This was a very short read, under 300 pages, but it was a very beautifully written story filled with joy, sadness, love, deceit, and so much more. It appears that the feelings associated with this book are either “loved it” or “hated it” and nothing in the middle. I fall into the first category and I urge you to give it a try. With it being such a short read, there is not much to lose, but there is so much to gain.  What the Liars did and what truly happened during summer 15 caught me completely off-guard and I loved it. An absolutely brilliant, dark, and tragic drama that will leave you flabbergasted!

Saturday, July 4, 2015

Stacking The Shelves [1]

Stacking the Shelves is a weekly meme hosted by Tynga at Tynga’s Reviews. Stacking the Shelves is all about sharing the books you are adding to your shelves, physical or virtual. This includes books you buy from your local bookstore or online, ebooks, ARCs, and books you borrow from your friends or library.

If you want to find out more about Stacking the Shelves, please visit the official launch page!
This is my first Stacking the Shelves post. Moving forward, my plan is to write a Staking the Shelves post monthly or semi-monthly, depending on what I am getting and how much reading time I manage as I plan to also include a recap of reviews and such in my post.

Physical books:

The Wrath and the Dawn by Renee Ahdieh

There was so much excitement surrounding this book in the book community that I couldn’t help myself. Also, I recently found a book club at a local bookstore that I wanted to attend; The Wrath and the Dawn was the June pick at book club so I made sure to read this prior to attending book club. This was my first time attending a book club and I loved it. Also the author, Renee Ahdieh, attended our meeting and it was the best experience ever. I wrote a full review for The Wrath and the Dawn here.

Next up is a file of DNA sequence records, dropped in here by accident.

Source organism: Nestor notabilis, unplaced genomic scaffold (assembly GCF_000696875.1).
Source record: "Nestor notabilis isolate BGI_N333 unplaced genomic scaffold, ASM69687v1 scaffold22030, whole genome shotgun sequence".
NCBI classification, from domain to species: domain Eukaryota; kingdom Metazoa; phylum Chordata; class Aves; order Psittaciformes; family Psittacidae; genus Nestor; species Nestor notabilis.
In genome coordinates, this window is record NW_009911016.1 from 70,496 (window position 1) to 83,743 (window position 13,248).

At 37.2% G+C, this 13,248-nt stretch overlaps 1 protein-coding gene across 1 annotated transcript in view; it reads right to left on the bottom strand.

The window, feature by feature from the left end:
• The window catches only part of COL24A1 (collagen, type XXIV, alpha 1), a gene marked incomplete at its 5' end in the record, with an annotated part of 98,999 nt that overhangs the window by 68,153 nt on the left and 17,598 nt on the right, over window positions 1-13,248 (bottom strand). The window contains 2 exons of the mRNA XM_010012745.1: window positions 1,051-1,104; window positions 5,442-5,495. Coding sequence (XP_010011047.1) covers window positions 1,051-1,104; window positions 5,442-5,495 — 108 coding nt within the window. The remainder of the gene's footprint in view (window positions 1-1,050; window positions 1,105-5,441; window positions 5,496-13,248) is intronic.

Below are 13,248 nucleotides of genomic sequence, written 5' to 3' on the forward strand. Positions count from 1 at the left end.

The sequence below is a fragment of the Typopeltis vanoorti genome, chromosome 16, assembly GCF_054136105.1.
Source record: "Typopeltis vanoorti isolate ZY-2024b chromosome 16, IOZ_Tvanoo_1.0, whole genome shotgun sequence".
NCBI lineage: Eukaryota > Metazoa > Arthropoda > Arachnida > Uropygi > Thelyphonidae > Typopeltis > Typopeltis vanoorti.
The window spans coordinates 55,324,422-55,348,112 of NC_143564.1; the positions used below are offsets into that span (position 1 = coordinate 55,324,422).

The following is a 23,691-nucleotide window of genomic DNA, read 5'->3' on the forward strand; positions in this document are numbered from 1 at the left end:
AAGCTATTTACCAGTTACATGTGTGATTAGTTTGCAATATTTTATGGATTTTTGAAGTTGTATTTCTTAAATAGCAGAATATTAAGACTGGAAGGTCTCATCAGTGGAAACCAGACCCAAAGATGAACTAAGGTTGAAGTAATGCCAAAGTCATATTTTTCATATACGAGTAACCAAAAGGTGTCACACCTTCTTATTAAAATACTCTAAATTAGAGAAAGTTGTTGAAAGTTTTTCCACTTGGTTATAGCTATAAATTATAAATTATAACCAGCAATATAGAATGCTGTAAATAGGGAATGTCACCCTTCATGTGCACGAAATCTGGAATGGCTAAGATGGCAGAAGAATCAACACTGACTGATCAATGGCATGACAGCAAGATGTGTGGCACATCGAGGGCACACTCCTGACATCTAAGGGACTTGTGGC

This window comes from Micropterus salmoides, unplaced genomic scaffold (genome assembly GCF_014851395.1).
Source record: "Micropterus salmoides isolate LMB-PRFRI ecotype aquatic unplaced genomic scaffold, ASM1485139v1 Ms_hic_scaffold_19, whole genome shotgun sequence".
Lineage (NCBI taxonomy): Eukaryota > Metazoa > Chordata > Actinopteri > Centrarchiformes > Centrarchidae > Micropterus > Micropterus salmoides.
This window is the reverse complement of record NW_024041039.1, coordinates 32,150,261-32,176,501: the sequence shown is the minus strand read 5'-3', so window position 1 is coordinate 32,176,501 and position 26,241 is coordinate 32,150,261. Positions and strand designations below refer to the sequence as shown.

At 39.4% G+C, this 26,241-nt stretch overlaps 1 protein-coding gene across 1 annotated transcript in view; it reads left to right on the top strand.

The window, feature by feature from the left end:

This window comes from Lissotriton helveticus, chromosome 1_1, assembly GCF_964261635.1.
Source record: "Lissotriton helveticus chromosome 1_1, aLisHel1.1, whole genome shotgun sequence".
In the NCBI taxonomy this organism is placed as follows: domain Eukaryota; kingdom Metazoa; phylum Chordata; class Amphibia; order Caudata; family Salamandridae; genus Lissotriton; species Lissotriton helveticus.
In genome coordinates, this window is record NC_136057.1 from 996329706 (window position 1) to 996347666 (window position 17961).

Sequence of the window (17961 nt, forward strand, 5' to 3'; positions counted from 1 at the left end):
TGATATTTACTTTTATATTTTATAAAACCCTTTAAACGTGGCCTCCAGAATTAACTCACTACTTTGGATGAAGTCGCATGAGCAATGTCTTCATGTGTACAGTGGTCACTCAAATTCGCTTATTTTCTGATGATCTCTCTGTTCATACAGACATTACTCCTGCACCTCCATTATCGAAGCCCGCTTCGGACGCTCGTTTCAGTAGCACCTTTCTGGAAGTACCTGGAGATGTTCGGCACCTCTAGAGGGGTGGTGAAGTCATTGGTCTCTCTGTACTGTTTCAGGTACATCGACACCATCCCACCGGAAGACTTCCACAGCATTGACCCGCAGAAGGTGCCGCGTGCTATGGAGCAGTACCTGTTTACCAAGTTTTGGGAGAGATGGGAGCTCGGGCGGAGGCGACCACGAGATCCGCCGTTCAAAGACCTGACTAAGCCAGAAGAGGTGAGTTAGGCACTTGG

An Ember in the Ashes by Sabaa Tahir

I am so excited to start reading this book! This novel was picked as the August read for the new book club I am attending, so I will definitely be reading it sometime at the beginning of August. There is so much hype surrounding this book. The bookseller at the store was very excited when I picked it up, saying she thought it was the best book of 2015 for her. I cannot wait to start reading it!

Mosquitoland by David Arnold

I’ve heard a lot of good things about this book and I was very excited when it got picked as the July read at book club. Everyone seems to say that it is a very heartwarming story with an unforgettable protagonist so I am quite ready to get to it. I will probably start reading this sometime over the 4th of July weekend.

Something Strange and Deadly & A Darkness Strange and Lovely by Susan Dennard


I was very fortunate to attend a book signing a few weeks ago for Susan Dennard and Sarah J Maas. The bookstore where the event was hosted only had paperbacks of these 2 books and hardcover for Strange Ever After. I don’t like mismatched series, so I ended up buying only Strange Ever After for the signing. This month, I was very happy to find the first two books in the series available in hardcover at Bookoutlet.com (I love them—so many great book at amazing prices), so I made sure to get them before they went out of stock. Now that my series is complete, I hope to read it sometime in the fall.


The Orphan Queen by Jodi Meadows